How does the body react to stress?
The body responds to stress, be it money worries, moving home or something else entirely, as if it were a life or death situation. For our ancestors this reaction was needed to overcome the dangers posed by wild animals, as well as other tribes and, although modern day stress doesn’t always present a threat to our life, our reaction to it is the same:
- During a stressful situation adrenaline is released into the blood
- Blood is diverted to the brain, heart, lungs and muscles as these need to work hard in order to get away from the source of stress
- The heart beat speeds up to pump blood more effectively around the body and to these areas
- Blood is diverted away from the digestive tract as eating shouldn’t be on the agenda when there is a life or death situation going on
- Breathing speeds up to get oxygen supplies to the muscles as quickly as possible
- Sweat levels increase to stop the body from overheating
- Blood sugar levels rise dramatically so that glucose is available to feed the brain and muscles
- Senses become more acute so that you are able to pick up as much information as possible in order to make good judgements.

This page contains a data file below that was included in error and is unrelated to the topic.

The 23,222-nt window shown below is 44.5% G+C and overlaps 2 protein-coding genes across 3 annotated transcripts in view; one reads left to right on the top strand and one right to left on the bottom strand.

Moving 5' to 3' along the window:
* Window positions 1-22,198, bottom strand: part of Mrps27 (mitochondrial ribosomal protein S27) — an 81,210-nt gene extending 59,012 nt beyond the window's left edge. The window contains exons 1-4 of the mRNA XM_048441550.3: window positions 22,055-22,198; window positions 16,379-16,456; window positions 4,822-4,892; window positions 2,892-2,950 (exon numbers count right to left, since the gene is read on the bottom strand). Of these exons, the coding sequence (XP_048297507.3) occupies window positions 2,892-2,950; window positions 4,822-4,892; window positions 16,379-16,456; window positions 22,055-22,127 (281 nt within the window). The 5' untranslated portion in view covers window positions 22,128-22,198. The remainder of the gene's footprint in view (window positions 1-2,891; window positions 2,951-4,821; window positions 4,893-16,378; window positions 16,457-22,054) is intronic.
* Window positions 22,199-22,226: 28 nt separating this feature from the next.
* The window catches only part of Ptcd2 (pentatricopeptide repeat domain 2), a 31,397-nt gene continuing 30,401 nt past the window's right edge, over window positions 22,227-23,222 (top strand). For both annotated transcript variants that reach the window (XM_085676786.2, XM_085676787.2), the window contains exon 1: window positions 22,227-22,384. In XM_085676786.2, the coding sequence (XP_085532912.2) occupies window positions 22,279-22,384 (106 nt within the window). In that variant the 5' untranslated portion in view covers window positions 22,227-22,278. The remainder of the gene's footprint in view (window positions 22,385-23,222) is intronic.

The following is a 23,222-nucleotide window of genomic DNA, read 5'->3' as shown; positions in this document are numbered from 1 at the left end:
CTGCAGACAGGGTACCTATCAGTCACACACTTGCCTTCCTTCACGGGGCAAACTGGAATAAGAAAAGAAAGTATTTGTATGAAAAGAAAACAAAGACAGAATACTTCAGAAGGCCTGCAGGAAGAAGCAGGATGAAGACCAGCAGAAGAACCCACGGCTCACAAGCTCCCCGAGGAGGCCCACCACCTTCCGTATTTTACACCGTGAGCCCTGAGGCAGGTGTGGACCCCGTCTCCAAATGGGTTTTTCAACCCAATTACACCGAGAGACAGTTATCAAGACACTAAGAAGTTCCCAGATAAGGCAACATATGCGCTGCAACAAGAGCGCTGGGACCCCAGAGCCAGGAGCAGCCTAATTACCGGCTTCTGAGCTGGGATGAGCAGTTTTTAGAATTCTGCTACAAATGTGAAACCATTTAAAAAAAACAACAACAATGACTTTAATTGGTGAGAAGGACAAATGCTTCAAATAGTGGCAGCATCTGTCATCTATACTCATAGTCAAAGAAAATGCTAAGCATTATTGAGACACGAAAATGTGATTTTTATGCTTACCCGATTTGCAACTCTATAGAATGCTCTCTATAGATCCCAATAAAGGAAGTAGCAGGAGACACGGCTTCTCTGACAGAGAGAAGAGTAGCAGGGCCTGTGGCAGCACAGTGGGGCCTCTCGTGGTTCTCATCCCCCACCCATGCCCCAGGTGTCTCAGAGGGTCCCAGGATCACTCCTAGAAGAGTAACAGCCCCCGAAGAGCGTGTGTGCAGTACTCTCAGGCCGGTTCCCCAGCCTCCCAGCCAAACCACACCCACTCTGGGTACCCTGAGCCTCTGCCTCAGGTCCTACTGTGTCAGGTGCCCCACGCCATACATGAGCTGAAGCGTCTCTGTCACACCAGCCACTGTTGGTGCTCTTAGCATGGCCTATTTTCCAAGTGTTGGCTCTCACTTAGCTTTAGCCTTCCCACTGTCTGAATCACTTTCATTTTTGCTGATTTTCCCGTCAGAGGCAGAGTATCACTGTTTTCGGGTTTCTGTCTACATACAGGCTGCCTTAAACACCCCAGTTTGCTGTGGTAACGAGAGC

Does stress affect your muscles?
As increasing levels of adrenaline circulate the body in response to stress, our blood sugar levels rise and blood is diverted towards our muscles. The body expects that you will have to run from the source of stress so this happens in anticipation of that. This reaction can make us feel warmer, stronger, more physically able, plus it can increase stamina.
This reaction is ideal if the source of stress is short-lived (i.e. you run away from the life-threatening tiger and then carry on with the rest of your day). If, however, the source of stress remains relevant for a long period of time (i.e. the continued pressures of work and family life) then over time stress can translate into less desirable symptoms such as aches and pains, cramp and muscle tension.